The Association Between Sexual Motives and Sexual Satisfaction: Gender Differences and Categorical Comparisons
Past research suggests that sexual satisfaction may be partially dependent on sexual motives (the reasons people have sex). The primary goal of this study was to determine which of a wide range of empirically derived sexual motives were related to sexual satisfaction, and whether gender differences existed in these relationships. Examining data from 544 undergraduate participants (93 men, 451 women), we found that certain types of motives predicted levels of sexual satisfaction for both genders. However, a greater number of motive categories were related to satisfaction for women than for men, and sexual motives were a more consistent predictor of satisfaction in general for women than for men. We also found that empirical categories of motives predicted more variance in satisfaction ratings than did previously used theoretical categories. These findings suggest that a wide range of sexual motives are related to sexual satisfaction, that these connections may be moderated by gender, and that empirically-constructed categories of motives may be the most effective tool for studying this link.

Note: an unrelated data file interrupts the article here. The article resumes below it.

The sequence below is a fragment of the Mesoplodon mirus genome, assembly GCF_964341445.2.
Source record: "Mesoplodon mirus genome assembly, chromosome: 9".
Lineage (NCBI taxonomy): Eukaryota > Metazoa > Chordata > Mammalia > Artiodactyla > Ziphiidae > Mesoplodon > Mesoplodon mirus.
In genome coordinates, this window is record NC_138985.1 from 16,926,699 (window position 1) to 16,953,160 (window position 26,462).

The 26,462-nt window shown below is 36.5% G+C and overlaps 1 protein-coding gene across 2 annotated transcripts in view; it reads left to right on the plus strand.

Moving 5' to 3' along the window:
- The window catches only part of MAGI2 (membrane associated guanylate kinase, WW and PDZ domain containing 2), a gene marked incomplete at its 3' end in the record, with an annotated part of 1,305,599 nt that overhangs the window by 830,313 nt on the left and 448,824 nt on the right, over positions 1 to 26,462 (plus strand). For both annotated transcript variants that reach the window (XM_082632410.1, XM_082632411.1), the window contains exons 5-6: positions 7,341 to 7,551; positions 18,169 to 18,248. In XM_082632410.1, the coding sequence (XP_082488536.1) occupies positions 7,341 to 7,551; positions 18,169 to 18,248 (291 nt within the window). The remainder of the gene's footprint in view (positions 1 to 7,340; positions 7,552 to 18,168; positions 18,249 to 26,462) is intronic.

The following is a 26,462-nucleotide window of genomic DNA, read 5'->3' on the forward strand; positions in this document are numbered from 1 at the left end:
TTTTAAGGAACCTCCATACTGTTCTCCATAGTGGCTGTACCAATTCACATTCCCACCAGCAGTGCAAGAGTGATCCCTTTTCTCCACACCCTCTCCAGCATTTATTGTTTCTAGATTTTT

KeywordsSexual satisfaction Sexual motives Gender differences
This research was supported, in part, by Grant Number R01 HD51676-3 from the National Institute for Child Health and Human Development to Cindy Meston. Its contents are solely the responsibility of the authors and do not necessarily represent the official views of the National Institute for Child Health and Human Development.
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